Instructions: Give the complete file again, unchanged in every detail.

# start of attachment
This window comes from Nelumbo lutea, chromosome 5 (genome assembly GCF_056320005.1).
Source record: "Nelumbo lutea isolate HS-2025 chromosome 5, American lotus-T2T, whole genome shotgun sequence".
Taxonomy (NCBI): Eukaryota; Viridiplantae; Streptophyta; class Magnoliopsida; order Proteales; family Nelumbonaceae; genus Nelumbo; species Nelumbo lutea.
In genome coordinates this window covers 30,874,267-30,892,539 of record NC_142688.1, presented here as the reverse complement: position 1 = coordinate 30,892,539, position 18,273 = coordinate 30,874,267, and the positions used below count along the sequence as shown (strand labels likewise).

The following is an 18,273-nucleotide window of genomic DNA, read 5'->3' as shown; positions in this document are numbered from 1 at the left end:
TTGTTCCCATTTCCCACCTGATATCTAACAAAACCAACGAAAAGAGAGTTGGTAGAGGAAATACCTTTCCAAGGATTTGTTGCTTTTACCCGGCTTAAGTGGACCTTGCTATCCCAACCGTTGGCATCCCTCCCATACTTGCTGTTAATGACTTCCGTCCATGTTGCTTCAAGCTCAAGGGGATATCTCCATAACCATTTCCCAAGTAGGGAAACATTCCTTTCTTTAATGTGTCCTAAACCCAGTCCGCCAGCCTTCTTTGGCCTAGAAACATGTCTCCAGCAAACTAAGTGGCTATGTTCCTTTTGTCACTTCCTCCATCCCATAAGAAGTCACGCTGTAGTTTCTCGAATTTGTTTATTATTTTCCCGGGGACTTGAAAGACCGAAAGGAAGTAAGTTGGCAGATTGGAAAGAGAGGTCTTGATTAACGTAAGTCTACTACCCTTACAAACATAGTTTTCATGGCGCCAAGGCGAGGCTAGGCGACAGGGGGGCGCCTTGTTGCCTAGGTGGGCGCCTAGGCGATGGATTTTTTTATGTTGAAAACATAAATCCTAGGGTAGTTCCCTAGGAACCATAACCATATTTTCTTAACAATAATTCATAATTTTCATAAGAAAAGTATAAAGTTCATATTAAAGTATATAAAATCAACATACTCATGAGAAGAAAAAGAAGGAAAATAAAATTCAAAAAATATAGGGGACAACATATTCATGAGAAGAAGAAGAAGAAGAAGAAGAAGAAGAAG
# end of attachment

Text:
This window comes from Nelumbo lutea, chromosome 5 (genome assembly GCF_056320005.1).
Source record: "Nelumbo lutea isolate HS-2025 chromosome 5, American lotus-T2T, whole genome shotgun sequence".
Taxonomy (NCBI): Eukaryota; Viridiplantae; Streptophyta; class Magnoliopsida; order Proteales; family Nelumbonaceae; genus Nelumbo; species Nelumbo lutea.
In genome coordinates this window covers 30,874,267-30,892,539 of record NC_142688.1, presented here as the reverse complement: position 1 = coordinate 30,892,539, position 18,273 = coordinate 30,874,267, and the positions used below count along the sequence as shown (strand labels likewise).

The following is an 18,273-nucleotide window of genomic DNA, read 5'->3' as shown; positions in this document are numbered from 1 at the left end:
TTGTTCCCATTTCCCACCTGATATCTAACAAAACCAACGAAAAGAGAGTTGGTAGAGGAAATACCTTTCCAAGGATTTGTTGCTTTTACCCGGCTTAAGTGGACCTTGCTATCCCAACCGTTGGCATCCCTCCCATACTTGCTGTTAATGACTTCCGTCCATGTTGCTTCAAGCTCAAGGGGATATCTCCATAACCATTTCCCAAGTAGGGAAACATTCCTTTCTTTAATGTGTCCTAAACCCAGTCCGCCAGCCTTCTTTGGCCTAGAAACATGTCTCCAGCAAACTAAGTGGCTATGTTCCTTTTGTCACTTCCTCCATCCCATAAGAAGTCACGCTGTAGTTTCTCGAATTTGTTTATTATTTTCCCGGGGACTTGAAAGACCGAAAGGAAGTAAGTTGGCAGATTGGAAAGAGAGGTCTTGATTAACGTAAGTCTACTACCCTTACAAACATAGTTTTCATGGCGCCAAGGCGAGGCTAGGCGACAGGGGGGCGCCTTGTTGCCTAGGTGGGCGCCTAGGCGATGGATTTTTTTATGTTGAAAACATAAATCCTAGGGTAGTTCCCTAGGAACCATAACCATATTTTCTTAACAATAATTCATAATTTTCATAAGAAAAGTATAAAGTTCATATTAAAGTATATAAAATCAACATACTCATGAGAAGAAAAAGAAGGAAAATAAAATTCAAAAAATATAGGGGACAACATATTCATGAGAAGAAGAAGAAGAAGAAGAAGAAGAAGAAG